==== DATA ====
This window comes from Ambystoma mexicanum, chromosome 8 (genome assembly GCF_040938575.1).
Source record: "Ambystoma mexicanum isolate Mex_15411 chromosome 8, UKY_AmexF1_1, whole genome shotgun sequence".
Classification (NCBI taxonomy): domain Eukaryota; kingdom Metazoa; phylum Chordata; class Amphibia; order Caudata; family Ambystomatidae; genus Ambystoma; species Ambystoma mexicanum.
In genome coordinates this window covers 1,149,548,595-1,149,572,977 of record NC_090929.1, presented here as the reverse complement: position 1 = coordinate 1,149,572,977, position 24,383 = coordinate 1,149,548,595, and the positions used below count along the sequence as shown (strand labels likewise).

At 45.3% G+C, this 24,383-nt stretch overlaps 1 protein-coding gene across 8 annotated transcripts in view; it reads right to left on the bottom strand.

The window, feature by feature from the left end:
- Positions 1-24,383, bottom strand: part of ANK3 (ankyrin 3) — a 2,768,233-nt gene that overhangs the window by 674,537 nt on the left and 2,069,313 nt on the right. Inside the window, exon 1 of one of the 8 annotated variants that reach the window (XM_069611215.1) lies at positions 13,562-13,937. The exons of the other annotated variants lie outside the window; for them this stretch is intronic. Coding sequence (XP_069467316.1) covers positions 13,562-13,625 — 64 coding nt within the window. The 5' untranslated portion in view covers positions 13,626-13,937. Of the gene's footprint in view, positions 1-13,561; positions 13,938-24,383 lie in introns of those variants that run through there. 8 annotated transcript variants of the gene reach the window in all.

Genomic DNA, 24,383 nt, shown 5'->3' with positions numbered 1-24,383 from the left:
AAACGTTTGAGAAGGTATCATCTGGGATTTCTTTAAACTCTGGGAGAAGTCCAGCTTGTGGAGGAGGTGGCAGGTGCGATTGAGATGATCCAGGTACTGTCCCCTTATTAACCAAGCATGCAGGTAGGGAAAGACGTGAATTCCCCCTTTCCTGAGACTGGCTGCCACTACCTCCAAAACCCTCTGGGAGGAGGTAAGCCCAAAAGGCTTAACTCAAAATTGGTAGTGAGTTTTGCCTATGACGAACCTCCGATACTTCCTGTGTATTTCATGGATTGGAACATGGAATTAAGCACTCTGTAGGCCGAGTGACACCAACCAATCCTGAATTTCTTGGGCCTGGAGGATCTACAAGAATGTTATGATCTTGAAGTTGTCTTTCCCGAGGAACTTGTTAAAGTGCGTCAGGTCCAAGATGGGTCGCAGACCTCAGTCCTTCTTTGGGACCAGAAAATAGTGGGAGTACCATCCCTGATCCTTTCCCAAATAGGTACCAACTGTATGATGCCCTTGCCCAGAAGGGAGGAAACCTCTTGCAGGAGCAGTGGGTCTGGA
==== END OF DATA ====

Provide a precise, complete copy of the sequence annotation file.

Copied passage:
This window comes from Ambystoma mexicanum, chromosome 8 (genome assembly GCF_040938575.1).
Source record: "Ambystoma mexicanum isolate Mex_15411 chromosome 8, UKY_AmexF1_1, whole genome shotgun sequence".
Classification (NCBI taxonomy): domain Eukaryota; kingdom Metazoa; phylum Chordata; class Amphibia; order Caudata; family Ambystomatidae; genus Ambystoma; species Ambystoma mexicanum.
In genome coordinates this window covers 1,149,548,595-1,149,572,977 of record NC_090929.1, presented here as the reverse complement: position 1 = coordinate 1,149,572,977, position 24,383 = coordinate 1,149,548,595, and the positions used below count along the sequence as shown (strand labels likewise).

At 45.3% G+C, this 24,383-nt stretch overlaps 1 protein-coding gene across 8 annotated transcripts in view; it reads right to left on the bottom strand.

The window, feature by feature from the left end:
- Positions 1-24,383, bottom strand: part of ANK3 (ankyrin 3) — a 2,768,233-nt gene that overhangs the window by 674,537 nt on the left and 2,069,313 nt on the right. Inside the window, exon 1 of one of the 8 annotated variants that reach the window (XM_069611215.1) lies at positions 13,562-13,937. The exons of the other annotated variants lie outside the window; for them this stretch is intronic. Coding sequence (XP_069467316.1) covers positions 13,562-13,625 — 64 coding nt within the window. The 5' untranslated portion in view covers positions 13,626-13,937. Of the gene's footprint in view, positions 1-13,561; positions 13,938-24,383 lie in introns of those variants that run through there. 8 annotated transcript variants of the gene reach the window in all.

Genomic DNA, 24,383 nt, shown 5'->3' with positions numbered 1-24,383 from the left:
AAACGTTTGAGAAGGTATCATCTGGGATTTCTTTAAACTCTGGGAGAAGTCCAGCTTGTGGAGGAGGTGGCAGGTGCGATTGAGATGATCCAGGTACTGTCCCCTTATTAACCAAGCATGCAGGTAGGGAAAGACGTGAATTCCCCCTTTCCTGAGACTGGCTGCCACTACCTCCAAAACCCTCTGGGAGGAGGTAAGCCCAAAAGGCTTAACTCAAAATTGGTAGTGAGTTTTGCCTATGACGAACCTCCGATACTTCCTGTGTATTTCATGGATTGGAACATGGAATTAAGCACTCTGTAGGCCGAGTGACACCAACCAATCCTGAATTTCTTGGGCCTGGAGGATCTACAAGAATGTTATGATCTTGAAGTTGTCTTTCCCGAGGAACTTGTTAAAGTGCGTCAGGTCCAAGATGGGTCGCAGACCTCAGTCCTTCTTTGGGACCAGAAAATAGTGGGAGTACCATCCCTGATCCTTTCCCAAATAGGTACCAACTGTATGATGCCCTTGCCCAGAAGGGAGGAAACCTCTTGCAGGAGCAGTGGGTCTGGA